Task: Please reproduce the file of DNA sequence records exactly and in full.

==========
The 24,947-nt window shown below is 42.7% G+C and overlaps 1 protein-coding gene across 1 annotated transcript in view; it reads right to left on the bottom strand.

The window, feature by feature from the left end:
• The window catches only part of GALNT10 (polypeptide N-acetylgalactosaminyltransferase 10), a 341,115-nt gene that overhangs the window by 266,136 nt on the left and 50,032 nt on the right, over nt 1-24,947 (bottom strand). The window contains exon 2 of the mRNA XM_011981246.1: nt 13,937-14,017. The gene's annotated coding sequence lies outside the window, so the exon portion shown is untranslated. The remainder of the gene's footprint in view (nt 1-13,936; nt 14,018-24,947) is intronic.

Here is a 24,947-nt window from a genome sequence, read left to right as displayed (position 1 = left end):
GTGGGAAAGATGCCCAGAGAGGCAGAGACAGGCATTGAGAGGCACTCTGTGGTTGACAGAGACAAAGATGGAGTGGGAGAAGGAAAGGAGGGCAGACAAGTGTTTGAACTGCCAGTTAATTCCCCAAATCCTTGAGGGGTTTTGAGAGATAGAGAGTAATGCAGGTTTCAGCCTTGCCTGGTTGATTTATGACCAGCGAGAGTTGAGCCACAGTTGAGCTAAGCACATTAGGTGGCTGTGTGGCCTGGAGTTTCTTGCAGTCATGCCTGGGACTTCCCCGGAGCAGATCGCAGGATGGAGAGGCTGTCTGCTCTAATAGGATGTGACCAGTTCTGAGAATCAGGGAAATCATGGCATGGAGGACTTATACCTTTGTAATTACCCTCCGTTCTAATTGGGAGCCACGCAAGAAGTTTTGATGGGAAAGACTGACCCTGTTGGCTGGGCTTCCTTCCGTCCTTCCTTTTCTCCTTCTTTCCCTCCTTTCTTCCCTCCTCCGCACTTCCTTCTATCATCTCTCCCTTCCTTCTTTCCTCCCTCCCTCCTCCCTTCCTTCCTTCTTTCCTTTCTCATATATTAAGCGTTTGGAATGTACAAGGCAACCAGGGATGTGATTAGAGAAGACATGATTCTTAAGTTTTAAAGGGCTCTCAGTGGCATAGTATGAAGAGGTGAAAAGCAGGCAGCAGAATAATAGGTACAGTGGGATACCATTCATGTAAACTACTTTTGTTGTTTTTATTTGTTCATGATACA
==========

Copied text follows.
The 24,947-nt window shown below is 42.7% G+C and overlaps 1 protein-coding gene across 1 annotated transcript in view; it reads right to left on the bottom strand.

The window, feature by feature from the left end:
• The window catches only part of GALNT10 (polypeptide N-acetylgalactosaminyltransferase 10), a 341,115-nt gene that overhangs the window by 266,136 nt on the left and 50,032 nt on the right, over nt 1-24,947 (bottom strand). The window contains exon 2 of the mRNA XM_011981246.1: nt 13,937-14,017. The gene's annotated coding sequence lies outside the window, so the exon portion shown is untranslated. The remainder of the gene's footprint in view (nt 1-13,936; nt 14,018-24,947) is intronic.

Here is a 24,947-nt window from a genome sequence, read left to right as displayed (position 1 = left end):
GTGGGAAAGATGCCCAGAGAGGCAGAGACAGGCATTGAGAGGCACTCTGTGGTTGACAGAGACAAAGATGGAGTGGGAGAAGGAAAGGAGGGCAGACAAGTGTTTGAACTGCCAGTTAATTCCCCAAATCCTTGAGGGGTTTTGAGAGATAGAGAGTAATGCAGGTTTCAGCCTTGCCTGGTTGATTTATGACCAGCGAGAGTTGAGCCACAGTTGAGCTAAGCACATTAGGTGGCTGTGTGGCCTGGAGTTTCTTGCAGTCATGCCTGGGACTTCCCCGGAGCAGATCGCAGGATGGAGAGGCTGTCTGCTCTAATAGGATGTGACCAGTTCTGAGAATCAGGGAAATCATGGCATGGAGGACTTATACCTTTGTAATTACCCTCCGTTCTAATTGGGAGCCACGCAAGAAGTTTTGATGGGAAAGACTGACCCTGTTGGCTGGGCTTCCTTCCGTCCTTCCTTTTCTCCTTCTTTCCCTCCTTTCTTCCCTCCTCCGCACTTCCTTCTATCATCTCTCCCTTCCTTCTTTCCTCCCTCCCTCCTCCCTTCCTTCCTTCTTTCCTTTCTCATATATTAAGCGTTTGGAATGTACAAGGCAACCAGGGATGTGATTAGAGAAGACATGATTCTTAAGTTTTAAAGGGCTCTCAGTGGCATAGTATGAAGAGGTGAAAAGCAGGCAGCAGAATAATAGGTACAGTGGGATACCATTCATGTAAACTACTTTTGTTGTTTTTATTTGTTCATGATACA